The other idea is simply becoming an Uber or Lyft driver during your downtime. Depending on the hours that you work and your location, you can make a solid living going in this direction.
17. Brewery or Vineyard
Who doesn't enjoy a beer or a glass of wine every now and then? Take that love and start your own microbrewery with kits like Mr. Beer. If you prefer wine, you can also start your own vineyard, if you have the land. Both ideas will take hard work and several years to take off, which makes them appealing as you hold down your current full-time position.
18. Photographer or Videographer
If you excel at capturing a story through the lens, then this profession deserves mention, since it's something that you can do based on your schedule. Just remember, find your niche and stick with it. If you're a wedding photographer, focus on that. If you're more skilled at taking professional headshots or filming promotional videos, market that expertise.
19. Handmade Items
If you have a knack for creating crafts, jewelry, or clothing, then you can start selling these handmade items via sites such as Etsy, CafePress, or eBay.
20. Senior Home Companion or Caregiver
Did you know that, according to U.S. News & World Report, there "are now more Americans age 65 and older than at any other time in U.S. history"? If you're kindhearted, patient, and looking for a rewarding career that's in demand, then consider becoming a senior home companion or caregiver.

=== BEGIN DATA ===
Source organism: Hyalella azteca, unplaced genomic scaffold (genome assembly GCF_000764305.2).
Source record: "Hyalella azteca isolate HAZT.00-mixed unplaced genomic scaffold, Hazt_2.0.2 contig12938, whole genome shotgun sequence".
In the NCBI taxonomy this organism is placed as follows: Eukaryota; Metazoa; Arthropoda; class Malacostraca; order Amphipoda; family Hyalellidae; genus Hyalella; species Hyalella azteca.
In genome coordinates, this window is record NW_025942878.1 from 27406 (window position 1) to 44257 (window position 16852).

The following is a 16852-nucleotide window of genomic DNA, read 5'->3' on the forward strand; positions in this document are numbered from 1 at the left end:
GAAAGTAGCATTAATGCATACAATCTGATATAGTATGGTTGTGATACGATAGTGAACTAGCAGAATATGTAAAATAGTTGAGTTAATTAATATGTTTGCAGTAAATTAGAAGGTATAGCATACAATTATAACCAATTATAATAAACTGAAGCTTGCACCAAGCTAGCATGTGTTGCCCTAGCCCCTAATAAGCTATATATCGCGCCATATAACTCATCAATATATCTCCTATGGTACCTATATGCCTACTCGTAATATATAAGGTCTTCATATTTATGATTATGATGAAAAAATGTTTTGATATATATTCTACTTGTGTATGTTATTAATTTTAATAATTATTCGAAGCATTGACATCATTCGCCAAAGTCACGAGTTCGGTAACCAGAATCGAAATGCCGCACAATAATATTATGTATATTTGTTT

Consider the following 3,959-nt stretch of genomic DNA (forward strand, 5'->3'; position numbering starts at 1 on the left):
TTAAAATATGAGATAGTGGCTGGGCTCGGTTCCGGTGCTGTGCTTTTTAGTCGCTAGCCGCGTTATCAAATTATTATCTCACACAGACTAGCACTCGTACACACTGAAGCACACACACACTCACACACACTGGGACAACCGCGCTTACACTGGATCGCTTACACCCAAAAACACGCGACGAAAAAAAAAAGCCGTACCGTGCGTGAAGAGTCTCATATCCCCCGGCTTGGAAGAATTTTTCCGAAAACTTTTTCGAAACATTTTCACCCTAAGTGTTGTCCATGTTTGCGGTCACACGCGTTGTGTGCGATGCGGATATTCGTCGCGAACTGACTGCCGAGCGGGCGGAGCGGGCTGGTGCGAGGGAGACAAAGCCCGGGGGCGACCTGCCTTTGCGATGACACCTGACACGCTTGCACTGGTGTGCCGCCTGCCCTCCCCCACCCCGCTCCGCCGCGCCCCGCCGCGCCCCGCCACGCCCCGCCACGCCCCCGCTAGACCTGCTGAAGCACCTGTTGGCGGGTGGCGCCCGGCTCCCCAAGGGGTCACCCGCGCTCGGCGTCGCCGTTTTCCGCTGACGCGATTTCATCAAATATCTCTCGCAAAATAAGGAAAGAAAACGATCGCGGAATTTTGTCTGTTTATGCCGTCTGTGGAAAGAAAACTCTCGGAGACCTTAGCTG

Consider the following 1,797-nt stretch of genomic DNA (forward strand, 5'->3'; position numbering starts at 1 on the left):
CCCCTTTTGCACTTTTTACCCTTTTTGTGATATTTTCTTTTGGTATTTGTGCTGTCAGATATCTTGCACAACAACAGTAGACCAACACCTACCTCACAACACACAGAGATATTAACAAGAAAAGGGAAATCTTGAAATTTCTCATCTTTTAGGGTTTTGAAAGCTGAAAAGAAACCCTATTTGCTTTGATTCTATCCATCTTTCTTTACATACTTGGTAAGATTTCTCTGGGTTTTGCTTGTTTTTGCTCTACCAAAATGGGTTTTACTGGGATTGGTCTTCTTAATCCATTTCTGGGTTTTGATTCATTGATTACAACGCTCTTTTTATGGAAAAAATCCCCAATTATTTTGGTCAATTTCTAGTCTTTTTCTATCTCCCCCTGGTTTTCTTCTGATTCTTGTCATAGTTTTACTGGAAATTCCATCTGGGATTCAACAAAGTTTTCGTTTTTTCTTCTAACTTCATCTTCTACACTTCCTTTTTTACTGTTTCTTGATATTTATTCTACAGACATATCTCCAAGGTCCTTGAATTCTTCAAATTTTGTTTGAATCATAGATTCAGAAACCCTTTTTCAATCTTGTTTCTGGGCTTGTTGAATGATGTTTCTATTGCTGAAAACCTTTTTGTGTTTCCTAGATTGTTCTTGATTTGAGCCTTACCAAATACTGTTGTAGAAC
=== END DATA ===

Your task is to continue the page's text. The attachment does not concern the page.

21. Exercise or Health Specialist
Don't be surprised to find out that your local gym will exchange membership dues for teaching a course. In fact, they may even offer training. After a while, you may even start earning more than just a free membership. However, you can also become a personal trainer through the NASM Certified Personal Trainer program.
22. Pet Care or Training
Whether it's walking your neighbors' dogs, training their four-legged friends, or watching their pets while they're on vacation, working with pets can be a lucrative side business (Americans were on track to spend more than $60 billion on their pets in 2015, according to NBC News) that you can do in your spare time.
23. Child Care
If you don't have any plans this weekend or have availability on afternoons and you're great with kids, then offer to babysit or become a nanny. Start out by letting your friends, family, and neighbors know. If you watch children in your home, you may have to get a license.
If you're fluent in another language, or would love to learn, you can also start making a living as translator. To get started, you should get accredited or earn a certification. After that, you can find gigs on most freelance websites.
You can also use your language skills to teach English to students either remotely or in an actual classroom.
25. Exclusive Product Distributor
You've heard of Avon and Tupperware representatives, right? You too can become a direct marketer for exclusive products to make some extra cash on the side. If you find a legit company and are dedicated, this may actually become a full-time job.
Read more from INK.com